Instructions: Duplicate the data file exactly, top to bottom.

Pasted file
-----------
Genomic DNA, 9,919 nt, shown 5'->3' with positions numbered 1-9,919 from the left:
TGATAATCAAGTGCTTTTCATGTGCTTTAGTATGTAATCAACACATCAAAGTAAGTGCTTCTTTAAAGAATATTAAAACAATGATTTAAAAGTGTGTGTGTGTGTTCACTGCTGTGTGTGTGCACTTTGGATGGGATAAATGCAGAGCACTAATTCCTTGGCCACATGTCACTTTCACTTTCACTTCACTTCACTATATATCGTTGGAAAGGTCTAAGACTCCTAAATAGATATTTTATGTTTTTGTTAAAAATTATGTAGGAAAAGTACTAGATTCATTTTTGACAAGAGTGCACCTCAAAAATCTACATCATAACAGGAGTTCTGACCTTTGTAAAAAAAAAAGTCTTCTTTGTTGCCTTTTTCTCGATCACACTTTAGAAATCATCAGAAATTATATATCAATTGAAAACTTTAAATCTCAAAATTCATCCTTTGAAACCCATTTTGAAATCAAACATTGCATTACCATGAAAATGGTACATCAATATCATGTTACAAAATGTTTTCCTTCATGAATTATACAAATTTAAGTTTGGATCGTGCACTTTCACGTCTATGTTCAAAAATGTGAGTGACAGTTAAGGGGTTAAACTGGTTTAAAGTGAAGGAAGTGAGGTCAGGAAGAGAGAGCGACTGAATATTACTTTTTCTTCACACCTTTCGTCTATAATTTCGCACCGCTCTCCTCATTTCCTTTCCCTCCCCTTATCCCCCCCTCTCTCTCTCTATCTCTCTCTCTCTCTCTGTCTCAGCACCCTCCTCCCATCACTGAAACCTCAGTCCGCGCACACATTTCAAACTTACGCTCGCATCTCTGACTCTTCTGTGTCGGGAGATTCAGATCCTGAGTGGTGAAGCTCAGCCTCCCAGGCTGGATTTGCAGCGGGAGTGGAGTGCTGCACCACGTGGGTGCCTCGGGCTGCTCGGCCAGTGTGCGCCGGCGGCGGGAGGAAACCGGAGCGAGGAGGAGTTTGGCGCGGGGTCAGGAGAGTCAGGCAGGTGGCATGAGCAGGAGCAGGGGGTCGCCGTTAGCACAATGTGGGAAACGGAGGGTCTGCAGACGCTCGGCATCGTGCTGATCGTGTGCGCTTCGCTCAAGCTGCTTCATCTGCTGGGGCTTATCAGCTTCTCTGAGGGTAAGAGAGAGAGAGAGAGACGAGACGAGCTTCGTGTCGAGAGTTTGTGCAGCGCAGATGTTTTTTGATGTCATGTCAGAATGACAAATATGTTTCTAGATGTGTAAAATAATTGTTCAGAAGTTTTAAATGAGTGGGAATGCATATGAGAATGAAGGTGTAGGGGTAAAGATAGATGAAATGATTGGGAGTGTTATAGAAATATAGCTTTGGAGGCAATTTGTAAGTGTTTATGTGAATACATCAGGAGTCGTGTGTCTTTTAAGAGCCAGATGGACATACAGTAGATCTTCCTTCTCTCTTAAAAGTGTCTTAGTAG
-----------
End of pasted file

Genomic DNA, 9,919 nt, shown 5'->3' with positions numbered 1-9,919 from the left:
TGATAATCAAGTGCTTTTCATGTGCTTTAGTATGTAATCAACACATCAAAGTAAGTGCTTCTTTAAAGAATATTAAAACAATGATTTAAAAGTGTGTGTGTGTGTTCACTGCTGTGTGTGTGCACTTTGGATGGGATAAATGCAGAGCACTAATTCCTTGGCCACATGTCACTTTCACTTTCACTTCACTTCACTATATATCGTTGGAAAGGTCTAAGACTCCTAAATAGATATTTTATGTTTTTGTTAAAAATTATGTAGGAAAAGTACTAGATTCATTTTTGACAAGAGTGCACCTCAAAAATCTACATCATAACAGGAGTTCTGACCTTTGTAAAAAAAAAAGTCTTCTTTGTTGCCTTTTTCTCGATCACACTTTAGAAATCATCAGAAATTATATATCAATTGAAAACTTTAAATCTCAAAATTCATCCTTTGAAACCCATTTTGAAATCAAACATTGCATTACCATGAAAATGGTACATCAATATCATGTTACAAAATGTTTTCCTTCATGAATTATACAAATTTAAGTTTGGATCGTGCACTTTCACGTCTATGTTCAAAAATGTGAGTGACAGTTAAGGGGTTAAACTGGTTTAAAGTGAAGGAAGTGAGGTCAGGAAGAGAGAGCGACTGAATATTACTTTTTCTTCACACCTTTCGTCTATAATTTCGCACCGCTCTCCTCATTTCCTTTCCCTCCCCTTATCCCCCCCTCTCTCTCTCTATCTCTCTCTCTCTCTCTGTCTCAGCACCCTCCTCCCATCACTGAAACCTCAGTCCGCGCACACATTTCAAACTTACGCTCGCATCTCTGACTCTTCTGTGTCGGGAGATTCAGATCCTGAGTGGTGAAGCTCAGCCTCCCAGGCTGGATTTGCAGCGGGAGTGGAGTGCTGCACCACGTGGGTGCCTCGGGCTGCTCGGCCAGTGTGCGCCGGCGGCGGGAGGAAACCGGAGCGAGGAGGAGTTTGGCGCGGGGTCAGGAGAGTCAGGCAGGTGGCATGAGCAGGAGCAGGGGGTCGCCGTTAGCACAATGTGGGAAACGGAGGGTCTGCAGACGCTCGGCATCGTGCTGATCGTGTGCGCTTCGCTCAAGCTGCTTCATCTGCTGGGGCTTATCAGCTTCTCTGAGGGTAAGAGAGAGAGAGAGAGACGAGACGAGCTTCGTGTCGAGAGTTTGTGCAGCGCAGATGTTTTTTGATGTCATGTCAGAATGACAAATATGTTTCTAGATGTGTAAAATAATTGTTCAGAAGTTTTAAATGAGTGGGAATGCATATGAGAATGAAGGTGTAGGGGTAAAGATAGATGAAATGATTGGGAGTGTTATAGAAATATAGCTTTGGAGGCAATTTGTAAGTGTTTATGTGAATACATCAGGAGTCGTGTGTCTTTTAAGAGCCAGATGGACATACAGTAGATCTTCCTTCTCTCTTAAAAGTGTCTTAGTAG